The goal of this project is to:
  • create a voltage glitching setup aimed to bypass the code protection features of the MSP430
    • the hardware setup will be provided by Riscure
    • the "test application" will be mainly developed by the student
  • influence of different types of voltage glitches on the code protection features, such as:
    • spikes to low voltage
    • spikes to high voltage
    • long duration threshold voltage dips
  • gain better understanding on how and when to apply different glitch techniques
  • succesfully bypassing the BSL protection of the MSP430
The following deliverables are requested from the student:
  • A clear and consise scope of the project
  • A clear description of performed tests and their results
  • Recommendations for future testing
Reference:
http://events.ccc.de/congress/2008/Fahrplan/attachments/1191_goodspeed_25c3_bslc.pdf
Niek Timmers <Timmers=>riscure.com>

Albert Spruyt <Albert.Spruyt=>os3.nl>
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Presentations-rp1

Wednesday feb 8th in room B1.23 at Science Park 904 NL-1098XH Amsterdam.
Program:
09h30 # Cees de Laat Welcome, introduction. RP #stds
09h35 25 Iwan Hoogendoorn, Joris Soeurt OpenFlow. 1 2
10h00 18 Michiel Appelman, Maikel de Boer Performance Analysis of OpenFlow Hardware. 1 2
10h25 27 Fred Wieringa IPV6 risks and vulnerabilities. 1 1
10h45 6 Vic Ding Advanced Metering Infrastructure. 2 1
11h05
*
Pauze

11h15 19 Sebastian Carlier Electromagnetic Fault Injection (EMFI) on System-on-a-Chips (SoC) / Smartcards. 2 1
11h35 21 Mohammad Shafahi Bootstrapping the Internet of the Future. 1 1
11h55 20 Christos Tziortzios l/O Load Scheduler for Grid Mass Storage. 1 1
12h15 29 Pieter Lexis DNS-Based Authentication of Named Entries (DANE). 1 1
12h35
*
Lunch

13h30 9 Sebastian Dabkiewicz Automatic end-host configuration. 1 1
13h50 4 Razvan Oprea Traffic anomaly detection using a distributed measurement network. 1 1
14h10 23 Yannick Scheelen, Jop van der Lelie Camera Identification on YouTube. 1 2
14h35 24 Jeffrey Bosma, Daan Wagenaar Ranking of manipulated images in a large set using error level analysis. 1 2
15h00
*
Pauze

15h15 14 Rory Breuk, Albert Spruyt Integrating DMA attacks in exploitation frameworks. 1 2
15h40 13 Dimitar Pavlov, Gerrie Veerman Distributed Password Cracking Platform. 1 2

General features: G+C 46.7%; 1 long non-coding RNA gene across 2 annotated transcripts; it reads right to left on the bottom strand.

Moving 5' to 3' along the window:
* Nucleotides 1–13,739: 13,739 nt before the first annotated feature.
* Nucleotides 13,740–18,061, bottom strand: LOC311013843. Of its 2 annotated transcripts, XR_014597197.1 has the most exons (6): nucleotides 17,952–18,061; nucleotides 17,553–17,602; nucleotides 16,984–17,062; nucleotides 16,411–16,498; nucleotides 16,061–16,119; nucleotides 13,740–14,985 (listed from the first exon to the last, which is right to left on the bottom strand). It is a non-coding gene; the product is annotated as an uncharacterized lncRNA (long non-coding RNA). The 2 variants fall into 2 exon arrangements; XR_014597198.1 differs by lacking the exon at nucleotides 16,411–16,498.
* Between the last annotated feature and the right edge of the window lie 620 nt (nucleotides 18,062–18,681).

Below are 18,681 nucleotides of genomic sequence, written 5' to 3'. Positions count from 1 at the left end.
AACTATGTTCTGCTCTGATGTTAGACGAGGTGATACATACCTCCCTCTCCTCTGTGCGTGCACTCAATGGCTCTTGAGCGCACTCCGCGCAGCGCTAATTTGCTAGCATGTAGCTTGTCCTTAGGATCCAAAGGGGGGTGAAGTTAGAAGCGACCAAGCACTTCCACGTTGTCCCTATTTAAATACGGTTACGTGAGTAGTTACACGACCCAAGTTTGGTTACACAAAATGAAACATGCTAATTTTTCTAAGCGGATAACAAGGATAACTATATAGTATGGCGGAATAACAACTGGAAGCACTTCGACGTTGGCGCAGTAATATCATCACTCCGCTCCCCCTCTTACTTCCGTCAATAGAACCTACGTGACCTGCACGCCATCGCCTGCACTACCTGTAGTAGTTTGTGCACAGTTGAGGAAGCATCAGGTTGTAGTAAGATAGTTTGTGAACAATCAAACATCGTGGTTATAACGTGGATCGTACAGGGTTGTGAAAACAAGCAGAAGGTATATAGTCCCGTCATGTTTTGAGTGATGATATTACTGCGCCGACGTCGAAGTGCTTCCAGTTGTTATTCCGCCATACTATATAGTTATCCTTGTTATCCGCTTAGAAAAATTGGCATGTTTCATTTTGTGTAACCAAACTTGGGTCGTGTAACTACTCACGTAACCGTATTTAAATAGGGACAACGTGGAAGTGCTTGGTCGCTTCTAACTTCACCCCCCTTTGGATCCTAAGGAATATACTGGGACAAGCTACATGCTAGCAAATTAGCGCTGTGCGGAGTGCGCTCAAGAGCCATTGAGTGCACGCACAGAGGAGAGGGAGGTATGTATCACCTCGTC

16h05 30 Dennis Cortjens, Tarik El Yassem Securing an outsourced network: Detecting and preventing malware infections. 1 2
16h30
Cees de Laat & OS3 team Evaluation.

16h35
*
End


Presentations-rp2

I hereby would like to invite you to the annual RP2 presentations, where the SNE students will be presenting their research. Considering the wide variety of presentations the day promises to be very interesting, and we hope you will join us. At the end of the day there will be time for drinks and discussion. No need to register.
Thursday July 5 th, 2012, room C 0.110
at Science Park 904  NL-1098 XH Amsterdam. Program:
09h30 # Welcome, introduction. Cees de Laat RP #stds
09h35 53 Secure Internet Banking on Insecure Hosts. Christos Tziortzios 2 1
09h55 54 Secure embedding of external content. Alexandre Miguel Ferreira 2 1
10h15 35 Definition of business rules and BRMS specification for Hansken. Thomas Schermer Voest 2 1
10h35 61 Fault injection model for the XMEGA64A3. Albert Spruyt 2 1
10h55
*
Pauze

11h10 26 Visualizing attacks on honeypots. Jop van der Lelie, Rory Breuk 2 2
11h40 40 Green computing in IEEE 802.3az enabled clusters. Joris Soeurt, Dimitar Pavlov 2 2
12h10 57 Discovering Path MTU black holes using RIPE Atlas. Maikel Boer, Jeffrey Bosma 2 2
12h40
*
Lunch

13h30 22 OpenDNSSEC. Alex Kasabov 2 1
13h50 41 Torrent monitoring & statistics. Hidde van der Heide 2 1
14h10 60 Social media crawling. Yannick Scheelen, Daan Wagenaar 2 2
14h40 46 Multipath TCP. Gerrie Veerman 2 1
15h00
*
Pauze and move to B1.23

15h30 47 Time Sensitive Application Transport. Mohammad Shafahi 2 1
15h50 50 Load balancing in ESB based service platform. Nick Barendregt 2 1
16h10 8 Content Delivery Network Interconnection. Bastiaan Wissingh 2 1
16h30
Closing. Cees de Laat & OS3 team

16h45
Borrel in SNE lab. *